- Works best with the Control Wheel
- No live streaming
Insta360 ONE X
- Video Resolution: 5.7K at 30fps, 4K at 50fps, 3K at 100fps
- Stills Resolution: 18 megapixels
- Stabilisation: Built-in FlowState IS technology
A successor to the ONE, the Insta360 ONE X shoots 4K at 50fps and 3K at 100fps in addition to its 5.7K 30fps footage. It can also record 18-megapixel still images.
Last year Insta360 debuted its new FlowState stabilisation technology, and in the ONE X this gets a total revamp so that it can analyse movement in all directions and stabilise your videos without the need of external accessories.
There’s also a new TimeShift feature, which allows users to adjust the speed of different parts of a video, including cinematic slow-motion to emphasise key moments.
TimeShift also allows you to frame your shot in any direction within your spherical video footage. The ONE X’s editing app also allows users to re-frame footage from any vantage point. The app also promises to remove your selfie stick from footage, giving the impression that the ONE X is floating in mid-air.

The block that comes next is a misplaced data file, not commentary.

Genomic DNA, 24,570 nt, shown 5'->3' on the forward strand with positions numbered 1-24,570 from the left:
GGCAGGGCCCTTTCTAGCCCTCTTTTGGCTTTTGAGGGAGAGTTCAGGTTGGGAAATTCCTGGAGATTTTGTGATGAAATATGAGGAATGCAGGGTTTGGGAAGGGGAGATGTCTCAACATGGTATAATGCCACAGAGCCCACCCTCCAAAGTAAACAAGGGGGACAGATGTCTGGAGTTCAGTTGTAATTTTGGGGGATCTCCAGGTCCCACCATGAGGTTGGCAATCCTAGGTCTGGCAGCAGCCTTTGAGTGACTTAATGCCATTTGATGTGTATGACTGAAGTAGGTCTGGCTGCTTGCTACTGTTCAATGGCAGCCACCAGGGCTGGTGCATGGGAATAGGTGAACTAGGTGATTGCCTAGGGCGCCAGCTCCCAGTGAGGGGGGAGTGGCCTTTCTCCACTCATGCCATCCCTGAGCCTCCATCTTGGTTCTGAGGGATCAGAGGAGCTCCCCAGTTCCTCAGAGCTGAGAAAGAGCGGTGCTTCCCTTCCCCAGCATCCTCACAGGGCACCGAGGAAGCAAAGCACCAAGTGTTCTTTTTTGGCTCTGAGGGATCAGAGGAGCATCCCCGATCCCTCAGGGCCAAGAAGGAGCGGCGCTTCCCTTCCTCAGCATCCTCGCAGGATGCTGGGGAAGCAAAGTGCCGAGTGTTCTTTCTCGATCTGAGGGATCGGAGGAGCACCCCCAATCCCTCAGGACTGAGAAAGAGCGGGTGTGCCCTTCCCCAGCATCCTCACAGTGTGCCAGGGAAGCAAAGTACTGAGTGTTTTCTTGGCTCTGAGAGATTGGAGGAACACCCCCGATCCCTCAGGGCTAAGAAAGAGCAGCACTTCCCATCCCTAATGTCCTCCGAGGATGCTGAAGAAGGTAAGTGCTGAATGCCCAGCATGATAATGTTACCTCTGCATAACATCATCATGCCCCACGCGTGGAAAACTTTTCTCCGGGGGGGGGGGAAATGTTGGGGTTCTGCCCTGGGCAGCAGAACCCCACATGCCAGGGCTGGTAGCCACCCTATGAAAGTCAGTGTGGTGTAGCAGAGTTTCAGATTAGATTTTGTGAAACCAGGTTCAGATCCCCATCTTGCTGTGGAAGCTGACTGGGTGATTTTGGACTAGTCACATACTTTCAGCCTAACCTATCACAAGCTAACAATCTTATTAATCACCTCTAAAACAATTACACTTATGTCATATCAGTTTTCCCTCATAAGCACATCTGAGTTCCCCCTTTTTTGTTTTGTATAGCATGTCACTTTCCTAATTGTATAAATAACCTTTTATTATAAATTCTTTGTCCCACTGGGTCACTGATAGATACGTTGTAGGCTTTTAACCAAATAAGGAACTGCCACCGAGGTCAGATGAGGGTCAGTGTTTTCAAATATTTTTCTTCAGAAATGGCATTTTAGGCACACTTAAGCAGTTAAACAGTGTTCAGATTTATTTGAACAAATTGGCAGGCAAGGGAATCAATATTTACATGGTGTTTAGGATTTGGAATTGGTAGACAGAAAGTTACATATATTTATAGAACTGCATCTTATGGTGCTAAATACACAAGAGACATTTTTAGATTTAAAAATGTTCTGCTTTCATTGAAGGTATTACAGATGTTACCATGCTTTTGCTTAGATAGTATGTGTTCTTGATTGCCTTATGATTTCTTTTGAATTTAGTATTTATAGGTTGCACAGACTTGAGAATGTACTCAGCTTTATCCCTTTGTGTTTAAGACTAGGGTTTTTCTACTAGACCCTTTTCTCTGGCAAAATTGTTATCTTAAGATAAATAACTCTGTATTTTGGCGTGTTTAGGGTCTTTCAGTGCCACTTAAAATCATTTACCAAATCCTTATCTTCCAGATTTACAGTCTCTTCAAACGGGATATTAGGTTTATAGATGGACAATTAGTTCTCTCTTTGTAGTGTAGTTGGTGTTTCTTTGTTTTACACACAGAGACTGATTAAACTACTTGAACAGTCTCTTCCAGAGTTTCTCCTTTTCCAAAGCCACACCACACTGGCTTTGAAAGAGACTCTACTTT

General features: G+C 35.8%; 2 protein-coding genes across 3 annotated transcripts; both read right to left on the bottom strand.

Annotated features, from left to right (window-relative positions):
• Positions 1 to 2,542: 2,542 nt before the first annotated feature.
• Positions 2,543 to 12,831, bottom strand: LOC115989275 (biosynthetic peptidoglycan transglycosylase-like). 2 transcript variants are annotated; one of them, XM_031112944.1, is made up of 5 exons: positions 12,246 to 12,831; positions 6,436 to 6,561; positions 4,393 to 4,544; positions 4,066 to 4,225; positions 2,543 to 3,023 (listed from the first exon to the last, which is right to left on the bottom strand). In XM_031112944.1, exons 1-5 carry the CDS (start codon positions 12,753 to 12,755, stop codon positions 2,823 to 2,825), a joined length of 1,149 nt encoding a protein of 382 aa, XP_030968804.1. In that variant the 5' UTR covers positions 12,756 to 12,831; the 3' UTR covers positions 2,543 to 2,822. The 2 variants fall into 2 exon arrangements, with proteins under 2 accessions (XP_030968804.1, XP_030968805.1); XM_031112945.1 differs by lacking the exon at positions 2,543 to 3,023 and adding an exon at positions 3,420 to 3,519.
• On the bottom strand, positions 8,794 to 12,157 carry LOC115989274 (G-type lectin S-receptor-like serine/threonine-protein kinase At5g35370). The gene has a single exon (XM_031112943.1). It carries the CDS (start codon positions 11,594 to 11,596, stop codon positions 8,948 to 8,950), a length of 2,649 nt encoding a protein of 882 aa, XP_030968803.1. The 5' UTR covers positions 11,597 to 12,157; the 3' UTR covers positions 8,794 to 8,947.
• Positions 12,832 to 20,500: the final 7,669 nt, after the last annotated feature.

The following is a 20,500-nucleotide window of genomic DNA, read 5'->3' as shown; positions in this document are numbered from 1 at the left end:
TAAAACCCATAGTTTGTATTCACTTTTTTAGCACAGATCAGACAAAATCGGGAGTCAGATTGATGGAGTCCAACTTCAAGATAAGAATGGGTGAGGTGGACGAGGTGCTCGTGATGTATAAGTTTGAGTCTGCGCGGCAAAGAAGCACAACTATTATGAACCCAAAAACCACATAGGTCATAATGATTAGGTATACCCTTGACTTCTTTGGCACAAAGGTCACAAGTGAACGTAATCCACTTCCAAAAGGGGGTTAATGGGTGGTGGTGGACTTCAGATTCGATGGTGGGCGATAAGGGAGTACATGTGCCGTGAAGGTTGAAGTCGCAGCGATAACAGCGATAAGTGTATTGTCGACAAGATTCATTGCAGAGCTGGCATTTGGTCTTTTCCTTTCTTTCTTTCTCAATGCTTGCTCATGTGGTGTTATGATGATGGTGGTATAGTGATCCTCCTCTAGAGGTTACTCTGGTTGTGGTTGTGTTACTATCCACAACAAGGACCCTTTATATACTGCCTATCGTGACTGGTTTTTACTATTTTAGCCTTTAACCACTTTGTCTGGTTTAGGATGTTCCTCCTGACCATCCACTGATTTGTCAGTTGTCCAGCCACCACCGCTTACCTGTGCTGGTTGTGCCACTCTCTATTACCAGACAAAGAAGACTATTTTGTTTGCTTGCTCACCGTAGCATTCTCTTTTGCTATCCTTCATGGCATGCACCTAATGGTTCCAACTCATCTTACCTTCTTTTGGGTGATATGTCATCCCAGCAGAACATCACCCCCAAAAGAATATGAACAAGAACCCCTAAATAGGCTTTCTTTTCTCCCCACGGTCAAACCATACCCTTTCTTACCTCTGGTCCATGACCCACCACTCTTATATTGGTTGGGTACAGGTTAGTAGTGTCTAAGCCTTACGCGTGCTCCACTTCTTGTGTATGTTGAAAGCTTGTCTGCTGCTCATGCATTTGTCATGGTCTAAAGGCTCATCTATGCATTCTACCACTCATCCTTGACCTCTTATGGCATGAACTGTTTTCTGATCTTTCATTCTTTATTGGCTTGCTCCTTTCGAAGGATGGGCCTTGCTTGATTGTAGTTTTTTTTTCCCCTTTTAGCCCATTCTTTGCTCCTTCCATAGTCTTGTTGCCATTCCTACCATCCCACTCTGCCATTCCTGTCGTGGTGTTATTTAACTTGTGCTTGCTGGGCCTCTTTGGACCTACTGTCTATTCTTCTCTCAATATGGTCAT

Other features include a Bullet Time shot, inherited from the ONE, in which the camera captures footage from an orbiting perspective.
There’s also a new Drifter camera dart accessory in which you can snap the ONE X and throw it to capture airborne slow-motion footage Insta360 calls Drift Shots.
For its modest price tag, the Insta360 ONE X packs a lot of spec and functionality and is arguably one of the best 360 cameras you can buy today.
- Superb image quality
- Live-streaming capability
- Pocketable, portable design
- Battery life could be longer
Canon PowerShot G7 X Mark III
- Camera type: Compact